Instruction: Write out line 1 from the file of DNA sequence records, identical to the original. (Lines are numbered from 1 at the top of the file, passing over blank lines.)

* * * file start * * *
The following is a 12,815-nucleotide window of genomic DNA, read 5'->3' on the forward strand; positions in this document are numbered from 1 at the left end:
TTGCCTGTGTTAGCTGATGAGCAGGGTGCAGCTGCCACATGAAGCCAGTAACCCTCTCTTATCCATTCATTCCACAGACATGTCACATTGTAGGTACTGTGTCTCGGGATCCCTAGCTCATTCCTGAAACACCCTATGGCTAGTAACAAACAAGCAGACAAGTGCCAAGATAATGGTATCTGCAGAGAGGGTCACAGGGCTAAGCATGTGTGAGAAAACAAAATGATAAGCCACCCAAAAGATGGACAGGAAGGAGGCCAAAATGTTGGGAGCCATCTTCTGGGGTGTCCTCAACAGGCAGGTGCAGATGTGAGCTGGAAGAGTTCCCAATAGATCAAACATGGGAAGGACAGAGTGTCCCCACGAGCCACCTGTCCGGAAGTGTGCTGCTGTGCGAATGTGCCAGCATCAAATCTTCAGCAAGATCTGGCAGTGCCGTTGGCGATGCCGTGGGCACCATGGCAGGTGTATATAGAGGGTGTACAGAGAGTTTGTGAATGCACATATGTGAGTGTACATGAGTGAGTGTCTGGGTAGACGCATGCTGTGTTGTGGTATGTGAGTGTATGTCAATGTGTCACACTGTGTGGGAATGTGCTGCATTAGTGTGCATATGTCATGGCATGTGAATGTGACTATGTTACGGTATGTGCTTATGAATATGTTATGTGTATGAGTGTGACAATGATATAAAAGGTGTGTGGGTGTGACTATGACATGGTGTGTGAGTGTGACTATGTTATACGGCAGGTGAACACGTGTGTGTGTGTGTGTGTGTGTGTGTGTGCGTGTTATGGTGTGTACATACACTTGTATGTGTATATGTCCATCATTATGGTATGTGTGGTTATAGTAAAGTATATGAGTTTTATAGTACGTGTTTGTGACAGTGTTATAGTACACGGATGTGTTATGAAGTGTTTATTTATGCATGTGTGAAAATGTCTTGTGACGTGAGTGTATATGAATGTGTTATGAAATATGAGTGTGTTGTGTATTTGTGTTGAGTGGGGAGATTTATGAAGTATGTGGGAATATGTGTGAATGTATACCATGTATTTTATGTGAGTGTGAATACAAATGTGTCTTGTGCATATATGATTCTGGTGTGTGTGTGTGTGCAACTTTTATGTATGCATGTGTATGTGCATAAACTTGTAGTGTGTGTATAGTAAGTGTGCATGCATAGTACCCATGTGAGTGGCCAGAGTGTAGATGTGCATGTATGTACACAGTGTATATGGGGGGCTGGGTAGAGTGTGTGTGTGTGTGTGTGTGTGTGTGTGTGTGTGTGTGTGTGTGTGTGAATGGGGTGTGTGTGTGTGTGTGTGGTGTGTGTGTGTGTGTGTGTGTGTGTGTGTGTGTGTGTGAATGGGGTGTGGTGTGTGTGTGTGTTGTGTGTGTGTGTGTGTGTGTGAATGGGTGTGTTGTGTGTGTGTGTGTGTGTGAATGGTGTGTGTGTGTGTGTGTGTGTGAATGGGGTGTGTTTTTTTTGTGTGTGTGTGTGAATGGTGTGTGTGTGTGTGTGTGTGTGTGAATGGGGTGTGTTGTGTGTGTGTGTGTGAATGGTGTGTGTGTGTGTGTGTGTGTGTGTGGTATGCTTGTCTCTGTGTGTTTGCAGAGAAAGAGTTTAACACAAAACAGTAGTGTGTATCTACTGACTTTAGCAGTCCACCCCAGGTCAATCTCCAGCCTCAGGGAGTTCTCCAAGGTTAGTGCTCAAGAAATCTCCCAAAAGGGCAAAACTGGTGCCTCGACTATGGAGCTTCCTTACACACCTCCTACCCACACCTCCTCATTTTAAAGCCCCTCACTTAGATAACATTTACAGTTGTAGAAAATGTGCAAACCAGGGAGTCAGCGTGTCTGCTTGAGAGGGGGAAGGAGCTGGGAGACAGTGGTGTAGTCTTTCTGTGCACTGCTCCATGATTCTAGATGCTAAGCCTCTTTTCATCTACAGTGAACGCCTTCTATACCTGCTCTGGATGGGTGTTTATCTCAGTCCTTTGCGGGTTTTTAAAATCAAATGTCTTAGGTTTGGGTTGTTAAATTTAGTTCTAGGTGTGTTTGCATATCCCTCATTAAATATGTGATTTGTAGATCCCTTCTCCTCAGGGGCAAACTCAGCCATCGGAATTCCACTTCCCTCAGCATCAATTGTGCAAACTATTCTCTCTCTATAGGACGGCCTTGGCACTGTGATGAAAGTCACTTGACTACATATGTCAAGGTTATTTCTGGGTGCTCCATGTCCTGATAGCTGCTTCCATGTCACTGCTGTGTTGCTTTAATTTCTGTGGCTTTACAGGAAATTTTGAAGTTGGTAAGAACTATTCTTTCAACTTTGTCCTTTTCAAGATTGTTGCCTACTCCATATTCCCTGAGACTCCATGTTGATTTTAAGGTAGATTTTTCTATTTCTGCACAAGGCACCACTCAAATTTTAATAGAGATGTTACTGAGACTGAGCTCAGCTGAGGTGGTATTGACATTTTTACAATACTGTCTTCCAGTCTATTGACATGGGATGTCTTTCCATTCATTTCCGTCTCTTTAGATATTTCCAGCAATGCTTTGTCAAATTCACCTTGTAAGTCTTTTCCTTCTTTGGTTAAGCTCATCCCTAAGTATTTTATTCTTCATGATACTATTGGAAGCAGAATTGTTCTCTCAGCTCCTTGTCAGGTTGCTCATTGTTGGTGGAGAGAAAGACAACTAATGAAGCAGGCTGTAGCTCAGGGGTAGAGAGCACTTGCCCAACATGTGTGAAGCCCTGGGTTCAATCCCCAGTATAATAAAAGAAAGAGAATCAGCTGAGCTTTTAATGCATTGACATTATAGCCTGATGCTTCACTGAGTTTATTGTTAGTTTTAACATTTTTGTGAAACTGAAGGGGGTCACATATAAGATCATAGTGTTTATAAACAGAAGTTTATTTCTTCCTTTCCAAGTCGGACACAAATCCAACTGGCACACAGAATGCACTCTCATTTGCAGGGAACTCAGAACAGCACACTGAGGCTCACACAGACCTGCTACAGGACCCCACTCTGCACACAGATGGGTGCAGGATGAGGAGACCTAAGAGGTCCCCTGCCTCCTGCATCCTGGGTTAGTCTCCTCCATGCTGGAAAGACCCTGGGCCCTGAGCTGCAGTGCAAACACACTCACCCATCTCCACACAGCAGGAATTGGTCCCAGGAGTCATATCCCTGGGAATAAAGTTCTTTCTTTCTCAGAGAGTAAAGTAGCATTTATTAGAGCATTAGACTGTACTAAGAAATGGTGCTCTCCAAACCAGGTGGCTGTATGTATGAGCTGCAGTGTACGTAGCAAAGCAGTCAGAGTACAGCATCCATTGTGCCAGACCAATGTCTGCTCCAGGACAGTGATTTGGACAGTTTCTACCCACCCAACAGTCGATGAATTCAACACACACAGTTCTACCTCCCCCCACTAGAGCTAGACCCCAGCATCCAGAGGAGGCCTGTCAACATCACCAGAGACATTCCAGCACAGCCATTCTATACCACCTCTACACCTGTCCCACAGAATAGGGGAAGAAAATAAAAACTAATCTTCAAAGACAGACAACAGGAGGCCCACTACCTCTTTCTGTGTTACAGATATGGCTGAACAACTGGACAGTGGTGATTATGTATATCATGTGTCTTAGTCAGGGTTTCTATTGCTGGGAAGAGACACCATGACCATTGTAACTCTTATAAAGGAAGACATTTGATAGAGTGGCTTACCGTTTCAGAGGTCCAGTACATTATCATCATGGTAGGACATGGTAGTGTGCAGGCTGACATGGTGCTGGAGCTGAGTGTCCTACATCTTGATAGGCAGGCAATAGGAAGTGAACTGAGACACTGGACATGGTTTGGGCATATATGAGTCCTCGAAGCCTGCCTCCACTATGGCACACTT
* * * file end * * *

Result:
The following is a 12,815-nucleotide window of genomic DNA, read 5'->3' on the forward strand; positions in this document are numbered from 1 at the left end: